NEW SINGLE : Jill Lorean set to release freak folk odyssey ‘Black Dog’

Jill Lorean

‘Black Dog’

 

Release: 9 March 2022

Label: Monohands Records 

“full of swagger, Jill’s formidable voice wrapping itself into all manner of shapes amid an emphatic backdrop of spiky guitars and powersome drums” – GoldFlakePaint

 

“Oit’s that voice that first demands attention, pure and keening over low droning noise and rattle. The ghost of Sandy Denny. And then 50 seconds in, there’s a deep bass rumble and we’ve moved into Led Zep territory. The result is deeply thrilling.” – The Herald

 

“One of my 25 Scottish Artists to watch in 2022…I think she’s on fire right now” – Vic Galloway, BBC Radio Scotland

Black Dog’ is final single from Glasgow trio Jill Lorean’s upcoming debut album This Rock, and sees the band carrying a danceable freak folk energy, which adds to the timeless diversity of their singles to date.

 

An odyssey of sorts, ‘Black Dog’ lures you in with a trance-like violin loop that remains a constant throughout, before crusading through pulsing drumbeats, haunted, gothic guitar lines and playful disco-esque basslines, alongside Jill O’Sullivan’s ethereal vocal delivery, which claws your attention in on the hood laden repetitive chorus line “how can I laugh and how can I cry”.

 

Jill Lorean as a living breathing thing, featuring Jill O’Sullivan (Sparrow And The Workshop, Three Queens in Mourning, Bdy_Prts) in collaboration with Andy Monaghan (Frightened Rabbit) and drummer Peter Kelly (The Kills, Ladytron), the band is a unique beast inhabiting its own world, incorporating elements of many genres from folk and lo-fi to post-punk and underground rock.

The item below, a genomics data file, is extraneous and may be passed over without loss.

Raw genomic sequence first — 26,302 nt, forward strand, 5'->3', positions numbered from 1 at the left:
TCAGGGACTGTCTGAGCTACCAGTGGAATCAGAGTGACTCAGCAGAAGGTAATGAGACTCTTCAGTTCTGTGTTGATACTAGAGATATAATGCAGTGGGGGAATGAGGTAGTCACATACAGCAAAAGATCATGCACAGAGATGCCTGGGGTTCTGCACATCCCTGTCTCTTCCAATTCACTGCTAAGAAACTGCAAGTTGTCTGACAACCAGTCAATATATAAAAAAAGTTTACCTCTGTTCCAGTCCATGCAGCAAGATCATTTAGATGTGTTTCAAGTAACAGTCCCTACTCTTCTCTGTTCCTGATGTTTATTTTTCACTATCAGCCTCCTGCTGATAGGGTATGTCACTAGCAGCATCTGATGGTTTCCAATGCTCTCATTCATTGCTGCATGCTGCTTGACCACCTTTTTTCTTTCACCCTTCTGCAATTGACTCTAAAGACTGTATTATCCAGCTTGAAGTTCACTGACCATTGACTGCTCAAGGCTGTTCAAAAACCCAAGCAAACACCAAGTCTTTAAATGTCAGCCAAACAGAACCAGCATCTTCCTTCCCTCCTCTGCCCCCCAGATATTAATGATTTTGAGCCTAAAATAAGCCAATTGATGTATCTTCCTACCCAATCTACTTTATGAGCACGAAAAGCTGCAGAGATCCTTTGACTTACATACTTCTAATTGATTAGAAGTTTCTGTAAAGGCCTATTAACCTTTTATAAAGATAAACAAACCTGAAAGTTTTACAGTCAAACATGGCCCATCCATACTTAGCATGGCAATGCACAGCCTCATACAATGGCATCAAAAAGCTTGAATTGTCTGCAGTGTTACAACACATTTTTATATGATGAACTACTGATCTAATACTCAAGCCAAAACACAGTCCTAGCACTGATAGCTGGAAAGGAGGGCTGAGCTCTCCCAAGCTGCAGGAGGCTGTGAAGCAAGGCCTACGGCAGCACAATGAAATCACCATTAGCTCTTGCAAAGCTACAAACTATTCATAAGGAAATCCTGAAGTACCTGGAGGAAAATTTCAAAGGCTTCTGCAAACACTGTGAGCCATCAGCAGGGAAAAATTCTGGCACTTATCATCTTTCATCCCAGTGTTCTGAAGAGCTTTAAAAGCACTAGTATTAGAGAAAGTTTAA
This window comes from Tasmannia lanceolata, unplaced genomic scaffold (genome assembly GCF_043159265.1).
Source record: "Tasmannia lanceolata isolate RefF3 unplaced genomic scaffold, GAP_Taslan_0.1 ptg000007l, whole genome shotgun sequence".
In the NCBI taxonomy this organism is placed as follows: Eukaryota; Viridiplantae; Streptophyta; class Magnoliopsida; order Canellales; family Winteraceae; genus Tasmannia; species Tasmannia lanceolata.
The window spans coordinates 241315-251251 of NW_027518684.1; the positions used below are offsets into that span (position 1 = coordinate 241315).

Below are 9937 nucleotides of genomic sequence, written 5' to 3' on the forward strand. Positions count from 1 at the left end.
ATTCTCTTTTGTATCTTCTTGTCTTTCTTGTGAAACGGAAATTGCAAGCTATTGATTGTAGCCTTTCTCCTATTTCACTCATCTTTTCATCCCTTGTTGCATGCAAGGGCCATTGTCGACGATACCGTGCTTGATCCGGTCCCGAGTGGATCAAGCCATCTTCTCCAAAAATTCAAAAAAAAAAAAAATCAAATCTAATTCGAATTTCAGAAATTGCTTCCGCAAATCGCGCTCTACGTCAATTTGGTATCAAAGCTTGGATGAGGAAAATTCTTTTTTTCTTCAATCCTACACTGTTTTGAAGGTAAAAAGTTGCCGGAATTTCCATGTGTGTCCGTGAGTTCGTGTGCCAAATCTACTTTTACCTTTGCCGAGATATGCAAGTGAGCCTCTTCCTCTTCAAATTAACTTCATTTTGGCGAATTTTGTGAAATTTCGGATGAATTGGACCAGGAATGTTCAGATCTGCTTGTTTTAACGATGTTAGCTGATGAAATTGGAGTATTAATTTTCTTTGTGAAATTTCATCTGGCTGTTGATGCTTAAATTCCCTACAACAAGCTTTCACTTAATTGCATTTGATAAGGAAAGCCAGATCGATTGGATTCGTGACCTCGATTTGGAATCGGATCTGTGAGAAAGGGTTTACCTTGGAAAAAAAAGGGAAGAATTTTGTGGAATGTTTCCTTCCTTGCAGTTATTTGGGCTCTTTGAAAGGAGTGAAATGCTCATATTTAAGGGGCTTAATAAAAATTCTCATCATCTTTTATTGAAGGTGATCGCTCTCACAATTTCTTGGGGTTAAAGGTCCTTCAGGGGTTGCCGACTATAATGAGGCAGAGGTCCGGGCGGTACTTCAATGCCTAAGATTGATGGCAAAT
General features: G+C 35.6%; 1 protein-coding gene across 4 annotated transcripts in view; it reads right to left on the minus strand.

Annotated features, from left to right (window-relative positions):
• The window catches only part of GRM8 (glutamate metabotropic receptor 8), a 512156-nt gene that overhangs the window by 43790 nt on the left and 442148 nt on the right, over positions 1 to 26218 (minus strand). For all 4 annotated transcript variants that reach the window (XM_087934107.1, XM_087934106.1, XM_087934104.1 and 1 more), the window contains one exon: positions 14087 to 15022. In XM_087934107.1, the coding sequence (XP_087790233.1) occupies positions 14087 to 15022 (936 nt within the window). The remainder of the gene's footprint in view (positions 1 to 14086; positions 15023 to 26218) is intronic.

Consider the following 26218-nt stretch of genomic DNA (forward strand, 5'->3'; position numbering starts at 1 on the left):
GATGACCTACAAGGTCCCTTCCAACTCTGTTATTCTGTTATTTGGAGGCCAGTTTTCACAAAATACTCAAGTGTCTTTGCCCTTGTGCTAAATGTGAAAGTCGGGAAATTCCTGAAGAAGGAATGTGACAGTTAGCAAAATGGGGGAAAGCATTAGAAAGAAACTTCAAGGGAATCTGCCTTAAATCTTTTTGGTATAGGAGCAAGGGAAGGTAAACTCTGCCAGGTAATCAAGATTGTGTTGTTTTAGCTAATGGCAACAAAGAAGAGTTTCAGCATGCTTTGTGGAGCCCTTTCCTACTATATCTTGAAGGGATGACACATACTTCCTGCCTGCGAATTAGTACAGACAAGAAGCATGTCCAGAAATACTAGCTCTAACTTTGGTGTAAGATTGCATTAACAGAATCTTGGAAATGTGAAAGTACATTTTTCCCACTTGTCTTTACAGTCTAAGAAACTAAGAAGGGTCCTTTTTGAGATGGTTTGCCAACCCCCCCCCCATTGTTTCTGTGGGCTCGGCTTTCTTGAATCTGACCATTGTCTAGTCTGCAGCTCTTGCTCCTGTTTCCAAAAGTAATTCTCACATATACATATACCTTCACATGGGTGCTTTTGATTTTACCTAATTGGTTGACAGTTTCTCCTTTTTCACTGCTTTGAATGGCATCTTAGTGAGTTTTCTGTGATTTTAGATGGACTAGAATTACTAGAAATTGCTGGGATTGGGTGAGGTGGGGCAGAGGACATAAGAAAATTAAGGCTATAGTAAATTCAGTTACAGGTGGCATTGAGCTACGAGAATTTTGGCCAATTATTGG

Black Dog’ is like being on a consciousness-bending, self-seeking quest. It’s a lucid dream-like adventure where a godlike figure attempts to grant all of a persons wishes by carving them all kinds of exciting things out of the clouds. But a sad dog keeps appearing so the deity swallows the sky not understanding that the person wanted to confront the whole spectrum of their emotions, including the sad dog chasing them around.”

 

I worked with Pete (Kelly) on this dance project and he would do these fills and I just wanted to dance suddenly. And I like that he did that over the ‘Black Dog’, there is this slight freak folky vibe going on. And it could go down a Fairport Convention, sort of route, but it doesn’t. He brings it into this transient style. And I love it. It was not what I was expecting. I like the unexpected. I like to feel surprised, I want people listening to it to feel alive and awake.”

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